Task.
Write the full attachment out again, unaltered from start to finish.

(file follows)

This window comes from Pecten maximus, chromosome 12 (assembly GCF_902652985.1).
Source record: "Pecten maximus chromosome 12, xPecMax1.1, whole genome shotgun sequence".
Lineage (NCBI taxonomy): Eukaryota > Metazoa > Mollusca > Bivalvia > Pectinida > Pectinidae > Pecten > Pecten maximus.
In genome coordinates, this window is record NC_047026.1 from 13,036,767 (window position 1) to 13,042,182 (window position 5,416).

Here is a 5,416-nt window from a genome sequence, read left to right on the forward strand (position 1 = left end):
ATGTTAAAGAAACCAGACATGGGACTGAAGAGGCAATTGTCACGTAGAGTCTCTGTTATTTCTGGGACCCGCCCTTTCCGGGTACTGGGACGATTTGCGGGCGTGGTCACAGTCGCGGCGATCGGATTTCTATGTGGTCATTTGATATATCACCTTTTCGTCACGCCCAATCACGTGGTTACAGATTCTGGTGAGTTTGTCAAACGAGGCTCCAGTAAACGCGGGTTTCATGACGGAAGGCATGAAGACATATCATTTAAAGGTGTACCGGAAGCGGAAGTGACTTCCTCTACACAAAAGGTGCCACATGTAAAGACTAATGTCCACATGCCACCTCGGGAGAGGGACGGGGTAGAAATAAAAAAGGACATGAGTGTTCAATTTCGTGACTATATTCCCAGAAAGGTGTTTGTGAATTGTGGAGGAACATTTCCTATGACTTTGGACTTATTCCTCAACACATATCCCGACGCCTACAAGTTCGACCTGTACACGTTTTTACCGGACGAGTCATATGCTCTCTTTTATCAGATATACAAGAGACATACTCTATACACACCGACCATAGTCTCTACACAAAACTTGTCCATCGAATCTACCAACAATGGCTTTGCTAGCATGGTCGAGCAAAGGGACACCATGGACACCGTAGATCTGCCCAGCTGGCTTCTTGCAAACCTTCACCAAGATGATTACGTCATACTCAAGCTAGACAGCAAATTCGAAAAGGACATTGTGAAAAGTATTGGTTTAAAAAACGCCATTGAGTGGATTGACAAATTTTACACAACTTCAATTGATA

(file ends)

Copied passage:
This window comes from Pecten maximus, chromosome 12 (assembly GCF_902652985.1).
Source record: "Pecten maximus chromosome 12, xPecMax1.1, whole genome shotgun sequence".
Lineage (NCBI taxonomy): Eukaryota > Metazoa > Mollusca > Bivalvia > Pectinida > Pectinidae > Pecten > Pecten maximus.
In genome coordinates, this window is record NC_047026.1 from 13,036,767 (window position 1) to 13,042,182 (window position 5,416).

Here is a 5,416-nt window from a genome sequence, read left to right on the forward strand (position 1 = left end):
ATGTTAAAGAAACCAGACATGGGACTGAAGAGGCAATTGTCACGTAGAGTCTCTGTTATTTCTGGGACCCGCCCTTTCCGGGTACTGGGACGATTTGCGGGCGTGGTCACAGTCGCGGCGATCGGATTTCTATGTGGTCATTTGATATATCACCTTTTCGTCACGCCCAATCACGTGGTTACAGATTCTGGTGAGTTTGTCAAACGAGGCTCCAGTAAACGCGGGTTTCATGACGGAAGGCATGAAGACATATCATTTAAAGGTGTACCGGAAGCGGAAGTGACTTCCTCTACACAAAAGGTGCCACATGTAAAGACTAATGTCCACATGCCACCTCGGGAGAGGGACGGGGTAGAAATAAAAAAGGACATGAGTGTTCAATTTCGTGACTATATTCCCAGAAAGGTGTTTGTGAATTGTGGAGGAACATTTCCTATGACTTTGGACTTATTCCTCAACACATATCCCGACGCCTACAAGTTCGACCTGTACACGTTTTTACCGGACGAGTCATATGCTCTCTTTTATCAGATATACAAGAGACATACTCTATACACACCGACCATAGTCTCTACACAAAACTTGTCCATCGAATCTACCAACAATGGCTTTGCTAGCATGGTCGAGCAAAGGGACACCATGGACACCGTAGATCTGCCCAGCTGGCTTCTTGCAAACCTTCACCAAGATGATTACGTCATACTCAAGCTAGACAGCAAATTCGAAAAGGACATTGTGAAAAGTATTGGTTTAAAAAACGCCATTGAGTGGATTGACAAATTTTACACAACTTCAATTGATA